The review also claims that emissions have been reduced by 9%. The reduction apparently down to taking fewer plane and helicopter journeys, introducing green energy sources and switching to bio-diesel.
However, the prince still used nearly $3 million of taxpayer’s money on air and rail travel in the last year, which is far from green. Sir Michael Peat, the prince's principal private secretary, said, "He is very busy and gets increasingly so. He does work very hard to try to make a difference." Peat also went on to explain that 130 people work for the prince, but that they were still understaffed.It seems to me that whilst the prince is a keen green advocate, he still leads a life that is far from green. Carbon neutral or not, it is not sustainable for a man to maintain several, enormous households, travel an enormous amount each year and have 130 staff. I remember one case, several years ago, when the prince sent an air force jet across the country to retrieve his favourite cufflinks. Since then though, he has taken the green cause to heart, and done a lot of good work for the environment and various other good causes.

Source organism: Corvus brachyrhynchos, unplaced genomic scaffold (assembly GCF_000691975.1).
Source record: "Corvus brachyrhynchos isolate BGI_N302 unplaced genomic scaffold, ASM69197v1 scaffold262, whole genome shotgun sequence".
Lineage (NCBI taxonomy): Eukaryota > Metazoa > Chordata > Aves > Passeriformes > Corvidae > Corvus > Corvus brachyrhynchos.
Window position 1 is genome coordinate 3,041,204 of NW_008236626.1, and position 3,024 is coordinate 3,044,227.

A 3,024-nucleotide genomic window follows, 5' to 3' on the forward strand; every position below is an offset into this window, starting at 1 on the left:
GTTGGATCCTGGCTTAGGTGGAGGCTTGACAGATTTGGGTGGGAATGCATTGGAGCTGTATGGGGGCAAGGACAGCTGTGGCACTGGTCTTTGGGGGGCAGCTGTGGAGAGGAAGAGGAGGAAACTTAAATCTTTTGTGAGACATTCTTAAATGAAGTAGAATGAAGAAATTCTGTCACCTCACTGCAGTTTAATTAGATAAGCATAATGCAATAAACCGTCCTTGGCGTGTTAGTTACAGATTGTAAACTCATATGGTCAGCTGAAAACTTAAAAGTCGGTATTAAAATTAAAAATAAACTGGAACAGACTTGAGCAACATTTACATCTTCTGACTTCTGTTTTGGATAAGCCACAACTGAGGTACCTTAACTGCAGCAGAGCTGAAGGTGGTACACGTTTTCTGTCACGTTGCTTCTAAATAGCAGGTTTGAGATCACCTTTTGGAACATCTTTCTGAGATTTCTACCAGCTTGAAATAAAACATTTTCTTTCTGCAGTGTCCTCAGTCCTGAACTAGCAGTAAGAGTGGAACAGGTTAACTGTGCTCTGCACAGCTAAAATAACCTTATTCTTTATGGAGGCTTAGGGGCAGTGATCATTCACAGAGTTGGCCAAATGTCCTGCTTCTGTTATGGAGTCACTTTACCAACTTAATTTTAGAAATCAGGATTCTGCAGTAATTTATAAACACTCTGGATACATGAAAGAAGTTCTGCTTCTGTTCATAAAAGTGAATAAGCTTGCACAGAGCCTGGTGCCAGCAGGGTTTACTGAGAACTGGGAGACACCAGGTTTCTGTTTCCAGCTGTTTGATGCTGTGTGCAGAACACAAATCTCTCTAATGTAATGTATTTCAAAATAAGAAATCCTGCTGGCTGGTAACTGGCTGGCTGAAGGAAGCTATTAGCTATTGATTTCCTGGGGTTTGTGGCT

However, if he was serious about living a green lifestyle, then he could sell off a few houses, get a Prius and drive it himself. That would cut his footprint dramatically, and would have the added benefit of removing the burden of funding his lifestyle from the UK taxpayers.
He does a lot of good, but I can't help but feel that there's a discrepancy between his words and his actions. Having said that, if I could command the RAF to go and collect things for me, then I may well be tempted too... ::The Guardian